The prevailing wage is a simple but critically important idea: Someone working on a project funded completely, or in part, with tax dollars in Ohio is going to be paid a set wage for their job classification.
This removes the incentive for construction companies to increase their profits by hiring unskilled, unsafe workers who are going to do a subpar job to bloat the company’s profit margins.
When a company has to pay a worker the same wage, the prevailing wage, they hire skilled labor. They hire workers who are safer. They hire union workers.
These workers have increased consumer purchasing power and they spend the bulk of their money in their local communities. And they pay taxes locally and at the state level so it’s no surprise that states with strong prevailing wage laws have more money for schools, healthcare facilities, infrastructure, public safety and vital services for our communities and our fellow citizens. And prevailing wage laws save the taxpayers money.
Of much importance is injuries and deaths on the job. They’re lower in prevailing wage states because workers know what they’re doing on dangerous work sites, they’re paid a decent wage and they’re good at their jobs.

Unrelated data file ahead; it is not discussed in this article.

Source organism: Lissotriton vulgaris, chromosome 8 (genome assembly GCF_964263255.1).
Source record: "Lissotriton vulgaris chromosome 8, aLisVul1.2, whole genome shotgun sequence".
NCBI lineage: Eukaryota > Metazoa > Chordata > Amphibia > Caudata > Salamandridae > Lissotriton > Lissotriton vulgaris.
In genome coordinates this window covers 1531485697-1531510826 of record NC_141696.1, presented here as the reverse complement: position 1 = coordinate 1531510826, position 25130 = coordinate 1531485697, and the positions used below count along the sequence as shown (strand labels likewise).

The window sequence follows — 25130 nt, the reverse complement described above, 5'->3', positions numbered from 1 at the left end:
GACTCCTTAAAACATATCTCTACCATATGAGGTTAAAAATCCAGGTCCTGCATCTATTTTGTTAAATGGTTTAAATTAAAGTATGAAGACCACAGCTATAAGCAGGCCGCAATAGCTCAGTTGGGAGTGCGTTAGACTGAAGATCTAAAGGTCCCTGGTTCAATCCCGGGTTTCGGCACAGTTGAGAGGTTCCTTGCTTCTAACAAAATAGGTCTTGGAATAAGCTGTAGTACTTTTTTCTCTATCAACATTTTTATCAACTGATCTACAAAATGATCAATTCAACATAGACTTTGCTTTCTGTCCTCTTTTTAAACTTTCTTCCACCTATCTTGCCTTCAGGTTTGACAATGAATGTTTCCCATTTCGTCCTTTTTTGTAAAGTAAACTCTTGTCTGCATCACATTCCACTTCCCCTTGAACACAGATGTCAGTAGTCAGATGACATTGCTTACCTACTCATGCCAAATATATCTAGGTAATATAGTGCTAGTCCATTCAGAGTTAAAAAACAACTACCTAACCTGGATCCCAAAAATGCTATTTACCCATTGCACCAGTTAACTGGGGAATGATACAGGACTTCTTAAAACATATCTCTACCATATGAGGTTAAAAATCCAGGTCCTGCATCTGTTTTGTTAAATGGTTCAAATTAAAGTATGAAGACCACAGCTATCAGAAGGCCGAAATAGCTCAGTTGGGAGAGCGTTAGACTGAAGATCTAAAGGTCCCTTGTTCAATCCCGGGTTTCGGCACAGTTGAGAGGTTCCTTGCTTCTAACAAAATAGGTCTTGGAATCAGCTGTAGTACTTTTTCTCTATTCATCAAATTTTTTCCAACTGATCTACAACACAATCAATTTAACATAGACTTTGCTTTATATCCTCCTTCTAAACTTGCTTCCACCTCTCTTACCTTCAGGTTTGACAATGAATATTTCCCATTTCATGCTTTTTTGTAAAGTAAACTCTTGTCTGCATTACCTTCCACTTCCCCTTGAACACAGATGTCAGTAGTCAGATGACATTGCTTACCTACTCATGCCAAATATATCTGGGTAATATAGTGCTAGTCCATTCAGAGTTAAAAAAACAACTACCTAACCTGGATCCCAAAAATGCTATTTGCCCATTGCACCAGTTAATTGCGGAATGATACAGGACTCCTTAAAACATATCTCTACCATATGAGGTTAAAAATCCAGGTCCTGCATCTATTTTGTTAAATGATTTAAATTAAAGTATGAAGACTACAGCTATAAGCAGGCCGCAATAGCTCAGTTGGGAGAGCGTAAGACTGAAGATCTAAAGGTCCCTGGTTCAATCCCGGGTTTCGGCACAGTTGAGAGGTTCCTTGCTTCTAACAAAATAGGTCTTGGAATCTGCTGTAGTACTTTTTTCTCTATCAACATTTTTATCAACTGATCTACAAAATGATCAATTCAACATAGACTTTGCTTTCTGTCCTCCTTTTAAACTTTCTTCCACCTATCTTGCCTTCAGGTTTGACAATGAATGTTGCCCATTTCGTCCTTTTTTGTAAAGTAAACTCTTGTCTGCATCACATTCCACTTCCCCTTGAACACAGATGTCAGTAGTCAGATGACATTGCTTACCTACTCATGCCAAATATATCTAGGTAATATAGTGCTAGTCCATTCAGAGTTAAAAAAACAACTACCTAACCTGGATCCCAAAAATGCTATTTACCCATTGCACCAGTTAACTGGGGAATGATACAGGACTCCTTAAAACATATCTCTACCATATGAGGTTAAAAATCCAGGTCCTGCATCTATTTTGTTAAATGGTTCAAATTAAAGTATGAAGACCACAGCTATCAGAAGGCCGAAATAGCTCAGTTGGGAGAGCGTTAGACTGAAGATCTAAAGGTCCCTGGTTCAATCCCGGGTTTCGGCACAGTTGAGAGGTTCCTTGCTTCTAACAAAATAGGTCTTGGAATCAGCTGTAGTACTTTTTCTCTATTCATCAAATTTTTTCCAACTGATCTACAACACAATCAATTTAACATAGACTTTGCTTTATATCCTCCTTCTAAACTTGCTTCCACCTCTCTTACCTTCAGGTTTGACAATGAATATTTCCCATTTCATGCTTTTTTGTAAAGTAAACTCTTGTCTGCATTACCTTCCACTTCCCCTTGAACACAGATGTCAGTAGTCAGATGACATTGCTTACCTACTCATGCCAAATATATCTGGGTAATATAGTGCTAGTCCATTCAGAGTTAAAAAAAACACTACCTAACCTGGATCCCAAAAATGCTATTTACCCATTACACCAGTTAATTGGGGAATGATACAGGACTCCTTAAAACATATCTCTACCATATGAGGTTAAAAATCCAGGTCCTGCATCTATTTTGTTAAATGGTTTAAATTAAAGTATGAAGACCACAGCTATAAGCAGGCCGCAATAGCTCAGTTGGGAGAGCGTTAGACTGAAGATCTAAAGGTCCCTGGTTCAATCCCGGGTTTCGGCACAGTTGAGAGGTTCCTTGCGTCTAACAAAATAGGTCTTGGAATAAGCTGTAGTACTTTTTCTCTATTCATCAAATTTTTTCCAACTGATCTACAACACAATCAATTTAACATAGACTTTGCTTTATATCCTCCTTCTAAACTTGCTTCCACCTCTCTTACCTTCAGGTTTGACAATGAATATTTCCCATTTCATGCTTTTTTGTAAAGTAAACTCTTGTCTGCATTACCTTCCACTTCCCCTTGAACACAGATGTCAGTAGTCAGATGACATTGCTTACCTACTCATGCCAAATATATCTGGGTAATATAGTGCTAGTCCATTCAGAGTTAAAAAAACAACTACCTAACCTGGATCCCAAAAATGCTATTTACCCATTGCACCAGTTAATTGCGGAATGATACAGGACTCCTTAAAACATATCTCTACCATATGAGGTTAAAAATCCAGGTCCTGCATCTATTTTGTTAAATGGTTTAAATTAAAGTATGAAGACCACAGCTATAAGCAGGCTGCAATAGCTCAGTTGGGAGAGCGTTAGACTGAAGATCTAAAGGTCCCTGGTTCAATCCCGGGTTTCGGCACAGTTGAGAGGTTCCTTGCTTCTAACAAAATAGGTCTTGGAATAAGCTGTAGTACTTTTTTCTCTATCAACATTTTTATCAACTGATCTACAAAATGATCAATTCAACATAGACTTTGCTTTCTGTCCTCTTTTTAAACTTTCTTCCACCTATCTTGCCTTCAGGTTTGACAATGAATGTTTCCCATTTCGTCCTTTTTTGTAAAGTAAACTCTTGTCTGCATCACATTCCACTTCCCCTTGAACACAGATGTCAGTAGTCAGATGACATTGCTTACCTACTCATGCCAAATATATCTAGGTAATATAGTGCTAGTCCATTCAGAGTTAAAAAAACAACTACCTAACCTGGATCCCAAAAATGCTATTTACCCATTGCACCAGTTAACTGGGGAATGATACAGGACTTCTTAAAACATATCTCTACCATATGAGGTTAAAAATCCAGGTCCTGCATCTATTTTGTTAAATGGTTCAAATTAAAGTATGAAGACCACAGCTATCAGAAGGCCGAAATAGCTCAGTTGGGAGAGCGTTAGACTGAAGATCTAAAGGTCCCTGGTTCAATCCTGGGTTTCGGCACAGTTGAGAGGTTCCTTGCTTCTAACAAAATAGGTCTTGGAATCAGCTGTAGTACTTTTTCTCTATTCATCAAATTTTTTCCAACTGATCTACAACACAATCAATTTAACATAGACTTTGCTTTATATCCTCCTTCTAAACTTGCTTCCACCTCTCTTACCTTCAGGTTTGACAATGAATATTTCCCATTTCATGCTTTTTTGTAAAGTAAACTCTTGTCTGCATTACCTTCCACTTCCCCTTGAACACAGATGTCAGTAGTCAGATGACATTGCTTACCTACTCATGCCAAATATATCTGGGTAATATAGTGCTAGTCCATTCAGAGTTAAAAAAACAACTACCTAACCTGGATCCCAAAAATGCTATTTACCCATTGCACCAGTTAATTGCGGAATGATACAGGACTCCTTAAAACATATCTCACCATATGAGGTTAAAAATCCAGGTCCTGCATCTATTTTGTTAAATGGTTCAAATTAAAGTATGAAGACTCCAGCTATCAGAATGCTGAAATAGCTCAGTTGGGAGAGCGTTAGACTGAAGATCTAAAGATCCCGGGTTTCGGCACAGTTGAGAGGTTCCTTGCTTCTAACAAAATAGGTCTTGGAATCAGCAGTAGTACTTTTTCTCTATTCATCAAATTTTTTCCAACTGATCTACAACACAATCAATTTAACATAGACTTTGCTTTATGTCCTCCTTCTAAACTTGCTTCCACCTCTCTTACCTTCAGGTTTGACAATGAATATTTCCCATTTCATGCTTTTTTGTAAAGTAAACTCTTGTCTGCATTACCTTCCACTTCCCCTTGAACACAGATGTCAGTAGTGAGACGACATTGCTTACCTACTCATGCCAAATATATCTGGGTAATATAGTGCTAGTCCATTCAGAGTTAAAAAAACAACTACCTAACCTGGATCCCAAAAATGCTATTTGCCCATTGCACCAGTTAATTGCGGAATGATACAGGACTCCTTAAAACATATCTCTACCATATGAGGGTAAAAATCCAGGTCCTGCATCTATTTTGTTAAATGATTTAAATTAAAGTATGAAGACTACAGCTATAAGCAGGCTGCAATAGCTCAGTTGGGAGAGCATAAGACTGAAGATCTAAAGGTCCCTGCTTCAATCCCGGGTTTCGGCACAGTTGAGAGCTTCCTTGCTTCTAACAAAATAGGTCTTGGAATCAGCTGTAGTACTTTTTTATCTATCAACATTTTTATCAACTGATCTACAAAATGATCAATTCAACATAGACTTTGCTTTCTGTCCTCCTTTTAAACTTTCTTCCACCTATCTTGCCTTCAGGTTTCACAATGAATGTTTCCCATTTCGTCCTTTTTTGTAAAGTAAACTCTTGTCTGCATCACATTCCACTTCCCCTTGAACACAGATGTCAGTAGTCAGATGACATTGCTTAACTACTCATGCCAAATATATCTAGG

Profits, power, greed, a lack of compassion for the worker and an ignorance of the devastating impact that lowering wages and benefits has brought attacks on the prevailing wage law back to Ohio.
State Rep. Kristina Roegner introduced House Bill 282 to abolish the use of prevailing wage in Ohio on publicly funded projects. She maintains it is needed to reign in “exploding construction costs.”
We know that is just not true. Roegner is not alone. Lawmakers like her have introduced replica bills in Michigan, West Virginia, Indiana, Nevada, and Tennessee, using the same flawed talking points.
We’ll continue to fight against this extreme legislation and keep the prevailing wage in tact in Ohio.